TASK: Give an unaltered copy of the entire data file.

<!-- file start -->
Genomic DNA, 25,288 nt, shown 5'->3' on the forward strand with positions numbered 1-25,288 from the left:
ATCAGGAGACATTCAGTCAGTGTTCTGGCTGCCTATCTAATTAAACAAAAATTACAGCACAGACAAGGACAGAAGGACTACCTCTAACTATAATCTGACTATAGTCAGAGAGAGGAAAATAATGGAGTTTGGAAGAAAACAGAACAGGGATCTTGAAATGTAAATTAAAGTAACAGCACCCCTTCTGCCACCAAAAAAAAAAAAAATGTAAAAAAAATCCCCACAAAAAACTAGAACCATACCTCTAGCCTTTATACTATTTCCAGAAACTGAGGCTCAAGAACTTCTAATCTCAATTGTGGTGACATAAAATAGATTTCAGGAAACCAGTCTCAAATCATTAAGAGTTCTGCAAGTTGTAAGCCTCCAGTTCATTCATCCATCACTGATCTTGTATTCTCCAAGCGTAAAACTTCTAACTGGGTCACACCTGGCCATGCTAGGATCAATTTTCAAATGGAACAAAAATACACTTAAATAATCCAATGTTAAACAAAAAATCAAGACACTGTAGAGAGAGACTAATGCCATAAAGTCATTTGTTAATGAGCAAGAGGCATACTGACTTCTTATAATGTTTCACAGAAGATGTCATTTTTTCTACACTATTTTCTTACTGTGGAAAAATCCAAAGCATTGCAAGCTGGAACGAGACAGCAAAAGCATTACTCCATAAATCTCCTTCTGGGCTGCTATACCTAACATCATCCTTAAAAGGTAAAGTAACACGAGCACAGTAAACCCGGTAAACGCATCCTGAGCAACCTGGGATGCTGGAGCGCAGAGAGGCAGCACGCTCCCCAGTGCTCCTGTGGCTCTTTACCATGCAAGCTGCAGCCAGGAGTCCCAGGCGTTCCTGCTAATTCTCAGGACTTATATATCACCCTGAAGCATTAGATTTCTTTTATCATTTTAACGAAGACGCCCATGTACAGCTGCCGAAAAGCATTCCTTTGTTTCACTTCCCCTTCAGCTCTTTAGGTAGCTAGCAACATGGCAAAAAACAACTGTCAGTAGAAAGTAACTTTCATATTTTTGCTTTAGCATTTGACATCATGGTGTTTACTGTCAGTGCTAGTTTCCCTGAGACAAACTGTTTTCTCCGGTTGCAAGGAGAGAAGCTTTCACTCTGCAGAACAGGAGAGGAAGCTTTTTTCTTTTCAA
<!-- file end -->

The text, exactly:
Genomic DNA, 25,288 nt, shown 5'->3' on the forward strand with positions numbered 1-25,288 from the left:
ATCAGGAGACATTCAGTCAGTGTTCTGGCTGCCTATCTAATTAAACAAAAATTACAGCACAGACAAGGACAGAAGGACTACCTCTAACTATAATCTGACTATAGTCAGAGAGAGGAAAATAATGGAGTTTGGAAGAAAACAGAACAGGGATCTTGAAATGTAAATTAAAGTAACAGCACCCCTTCTGCCACCAAAAAAAAAAAAAATGTAAAAAAAATCCCCACAAAAAACTAGAACCATACCTCTAGCCTTTATACTATTTCCAGAAACTGAGGCTCAAGAACTTCTAATCTCAATTGTGGTGACATAAAATAGATTTCAGGAAACCAGTCTCAAATCATTAAGAGTTCTGCAAGTTGTAAGCCTCCAGTTCATTCATCCATCACTGATCTTGTATTCTCCAAGCGTAAAACTTCTAACTGGGTCACACCTGGCCATGCTAGGATCAATTTTCAAATGGAACAAAAATACACTTAAATAATCCAATGTTAAACAAAAAATCAAGACACTGTAGAGAGAGACTAATGCCATAAAGTCATTTGTTAATGAGCAAGAGGCATACTGACTTCTTATAATGTTTCACAGAAGATGTCATTTTTTCTACACTATTTTCTTACTGTGGAAAAATCCAAAGCATTGCAAGCTGGAACGAGACAGCAAAAGCATTACTCCATAAATCTCCTTCTGGGCTGCTATACCTAACATCATCCTTAAAAGGTAAAGTAACACGAGCACAGTAAACCCGGTAAACGCATCCTGAGCAACCTGGGATGCTGGAGCGCAGAGAGGCAGCACGCTCCCCAGTGCTCCTGTGGCTCTTTACCATGCAAGCTGCAGCCAGGAGTCCCAGGCGTTCCTGCTAATTCTCAGGACTTATATATCACCCTGAAGCATTAGATTTCTTTTATCATTTTAACGAAGACGCCCATGTACAGCTGCCGAAAAGCATTCCTTTGTTTCACTTCCCCTTCAGCTCTTTAGGTAGCTAGCAACATGGCAAAAAACAACTGTCAGTAGAAAGTAACTTTCATATTTTTGCTTTAGCATTTGACATCATGGTGTTTACTGTCAGTGCTAGTTTCCCTGAGACAAACTGTTTTCTCCGGTTGCAAGGAGAGAAGCTTTCACTCTGCAGAACAGGAGAGGAAGCTTTTTTCTTTTCAA